If our business is being wrongfully sued, can we counter sue to get back our time and legal fees?

Get Legal Help Today

 Secured with SHA-256 Encryption

If our business is being wrongfully sued, can we counter sue to get back our time and legal fees?

A lady went crazy on our staff and then sued us saying she wants money from us for services she didn’t get. She did get the services and we can prove that she even got one more session than paid for. It has cost us a couple thousand so far and all the lawyer costs are not in. This doesn’t even take into account that it’s taken hours and hours working on this to prove that we did fulfill our end of the bargain. We go to court this week and expect the judge to through it out.

Asked on June 10, 2019 under Business Law, Missouri

Answers:

SJZ, Member, New York Bar / FreeAdvice Contributing Attorney

Answered 1 year ago | Contributor

You can try to countersue for "frivolous litigation" (your state might use a slightly different name for it), which is a suit based on the other side bringing a lawsuit that has NO validity whatsoever to it. But be advised that this suit almost never works--if there is even the faintest support for the legal action (e.g. the woman thought honestly, even if completely incorrectly, that she was owed money or services), the court will deny your claim. Courts do this because the law believes that to allow someone to be penalized for bringing a suit, except in the most extreme and egregious of cases, will deter people from trying to enforce their legal rights.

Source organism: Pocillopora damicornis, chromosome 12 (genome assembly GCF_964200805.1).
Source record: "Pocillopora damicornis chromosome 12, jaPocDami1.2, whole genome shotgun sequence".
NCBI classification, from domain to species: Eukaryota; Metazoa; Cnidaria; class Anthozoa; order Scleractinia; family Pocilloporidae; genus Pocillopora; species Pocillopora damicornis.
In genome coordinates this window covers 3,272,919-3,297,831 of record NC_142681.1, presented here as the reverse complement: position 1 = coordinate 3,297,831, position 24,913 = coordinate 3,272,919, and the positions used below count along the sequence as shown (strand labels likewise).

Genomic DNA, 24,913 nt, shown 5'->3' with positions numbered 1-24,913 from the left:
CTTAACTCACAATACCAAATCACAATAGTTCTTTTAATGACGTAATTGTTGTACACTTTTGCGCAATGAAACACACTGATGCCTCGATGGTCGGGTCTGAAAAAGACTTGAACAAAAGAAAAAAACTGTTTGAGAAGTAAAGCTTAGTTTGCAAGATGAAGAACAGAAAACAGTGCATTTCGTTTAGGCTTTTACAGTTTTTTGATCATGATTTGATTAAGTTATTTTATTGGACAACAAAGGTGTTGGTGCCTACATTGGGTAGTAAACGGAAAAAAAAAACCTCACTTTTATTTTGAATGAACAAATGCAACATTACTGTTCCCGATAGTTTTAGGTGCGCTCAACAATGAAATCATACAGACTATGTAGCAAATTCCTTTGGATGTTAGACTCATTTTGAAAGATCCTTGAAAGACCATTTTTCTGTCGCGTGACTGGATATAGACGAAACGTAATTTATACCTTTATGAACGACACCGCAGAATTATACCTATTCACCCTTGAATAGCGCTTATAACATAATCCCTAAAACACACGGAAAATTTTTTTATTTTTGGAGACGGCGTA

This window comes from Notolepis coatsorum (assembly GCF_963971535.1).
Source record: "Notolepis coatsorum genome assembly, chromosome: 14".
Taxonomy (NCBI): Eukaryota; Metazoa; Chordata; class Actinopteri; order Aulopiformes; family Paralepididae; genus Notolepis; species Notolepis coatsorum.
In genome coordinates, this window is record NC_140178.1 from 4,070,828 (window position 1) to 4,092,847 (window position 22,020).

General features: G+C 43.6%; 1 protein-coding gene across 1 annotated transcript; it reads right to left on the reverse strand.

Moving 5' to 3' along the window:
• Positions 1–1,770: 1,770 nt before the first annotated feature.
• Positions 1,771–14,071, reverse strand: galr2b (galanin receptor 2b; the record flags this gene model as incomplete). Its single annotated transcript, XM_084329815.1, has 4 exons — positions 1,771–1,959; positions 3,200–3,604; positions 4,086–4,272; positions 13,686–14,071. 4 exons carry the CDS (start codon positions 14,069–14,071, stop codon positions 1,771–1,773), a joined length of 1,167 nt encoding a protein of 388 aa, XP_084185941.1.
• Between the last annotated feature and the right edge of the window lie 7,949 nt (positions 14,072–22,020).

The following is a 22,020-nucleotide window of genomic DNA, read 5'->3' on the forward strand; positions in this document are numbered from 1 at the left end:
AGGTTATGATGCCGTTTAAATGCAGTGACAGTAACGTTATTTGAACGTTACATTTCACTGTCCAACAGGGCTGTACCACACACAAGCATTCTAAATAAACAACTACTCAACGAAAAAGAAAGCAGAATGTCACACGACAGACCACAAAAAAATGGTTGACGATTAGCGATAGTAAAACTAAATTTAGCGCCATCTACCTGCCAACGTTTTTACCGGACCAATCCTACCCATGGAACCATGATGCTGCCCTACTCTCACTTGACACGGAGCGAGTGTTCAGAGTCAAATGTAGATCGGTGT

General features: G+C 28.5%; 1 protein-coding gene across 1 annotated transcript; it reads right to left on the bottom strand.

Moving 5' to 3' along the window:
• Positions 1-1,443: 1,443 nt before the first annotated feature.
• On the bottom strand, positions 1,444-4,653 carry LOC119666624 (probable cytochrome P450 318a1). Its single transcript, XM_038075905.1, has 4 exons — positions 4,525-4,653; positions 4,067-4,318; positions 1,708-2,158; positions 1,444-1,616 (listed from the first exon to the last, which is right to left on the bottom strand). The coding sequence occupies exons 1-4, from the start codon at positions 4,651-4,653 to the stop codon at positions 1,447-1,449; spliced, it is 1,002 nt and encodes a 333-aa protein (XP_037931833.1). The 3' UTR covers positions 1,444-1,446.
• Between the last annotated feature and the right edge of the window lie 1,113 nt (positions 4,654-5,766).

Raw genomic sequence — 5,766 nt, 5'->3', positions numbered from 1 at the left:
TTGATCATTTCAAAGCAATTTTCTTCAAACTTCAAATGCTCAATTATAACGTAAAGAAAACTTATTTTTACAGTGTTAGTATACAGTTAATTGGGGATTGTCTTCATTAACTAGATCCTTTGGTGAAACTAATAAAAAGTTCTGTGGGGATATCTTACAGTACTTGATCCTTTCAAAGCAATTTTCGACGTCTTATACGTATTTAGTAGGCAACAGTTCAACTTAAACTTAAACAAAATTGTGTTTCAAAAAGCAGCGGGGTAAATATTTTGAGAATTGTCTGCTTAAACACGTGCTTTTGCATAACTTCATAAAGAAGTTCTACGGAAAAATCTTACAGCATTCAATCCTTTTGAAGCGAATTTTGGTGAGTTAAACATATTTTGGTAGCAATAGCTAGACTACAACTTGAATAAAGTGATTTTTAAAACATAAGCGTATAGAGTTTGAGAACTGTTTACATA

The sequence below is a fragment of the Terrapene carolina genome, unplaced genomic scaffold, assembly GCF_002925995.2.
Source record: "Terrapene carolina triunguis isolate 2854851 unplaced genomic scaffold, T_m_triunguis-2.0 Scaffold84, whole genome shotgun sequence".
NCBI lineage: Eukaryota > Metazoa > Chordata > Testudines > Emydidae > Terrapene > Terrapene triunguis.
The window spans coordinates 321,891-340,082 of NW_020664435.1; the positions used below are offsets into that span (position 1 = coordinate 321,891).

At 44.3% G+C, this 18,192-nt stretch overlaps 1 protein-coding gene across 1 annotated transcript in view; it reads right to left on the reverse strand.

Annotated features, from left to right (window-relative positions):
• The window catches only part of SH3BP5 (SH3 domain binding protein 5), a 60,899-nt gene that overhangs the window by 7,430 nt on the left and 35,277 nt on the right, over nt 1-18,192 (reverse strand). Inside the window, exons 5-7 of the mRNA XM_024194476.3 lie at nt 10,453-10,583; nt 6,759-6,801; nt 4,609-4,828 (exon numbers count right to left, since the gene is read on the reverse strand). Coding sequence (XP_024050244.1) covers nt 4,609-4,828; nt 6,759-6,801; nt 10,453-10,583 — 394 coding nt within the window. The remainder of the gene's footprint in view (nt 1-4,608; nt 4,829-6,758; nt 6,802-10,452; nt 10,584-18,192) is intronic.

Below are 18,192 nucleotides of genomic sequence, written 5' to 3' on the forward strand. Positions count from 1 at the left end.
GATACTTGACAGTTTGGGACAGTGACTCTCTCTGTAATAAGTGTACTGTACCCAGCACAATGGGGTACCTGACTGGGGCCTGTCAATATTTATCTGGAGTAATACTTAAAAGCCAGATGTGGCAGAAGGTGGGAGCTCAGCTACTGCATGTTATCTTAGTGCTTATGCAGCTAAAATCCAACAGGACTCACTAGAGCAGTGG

IMPORTANT NOTICE: The Answer(s) provided above are for general information only. The attorney providing the answer was not serving as the attorney for the person submitting the question or in any attorney-client relationship with such person. Laws may vary from state to state, and sometimes change. Tiny variations in the facts, or a fact not set forth in a question, often can change a legal outcome or an attorney's conclusion. Although AttorneyPages.com has verified the attorney was admitted to practice law in at least one jurisdiction, he or she may not be authorized to practice law in the jurisdiction referred to in the question, nor is he or she necessarily experienced in the area of the law involved. Unlike the information in the Answer(s) above, upon which you should NOT rely, for personal advice you can rely upon we suggest you retain an attorney to represent you.

Get Legal Help Today

Find the right lawyer for your legal issue.

 Secured with SHA-256 Encryption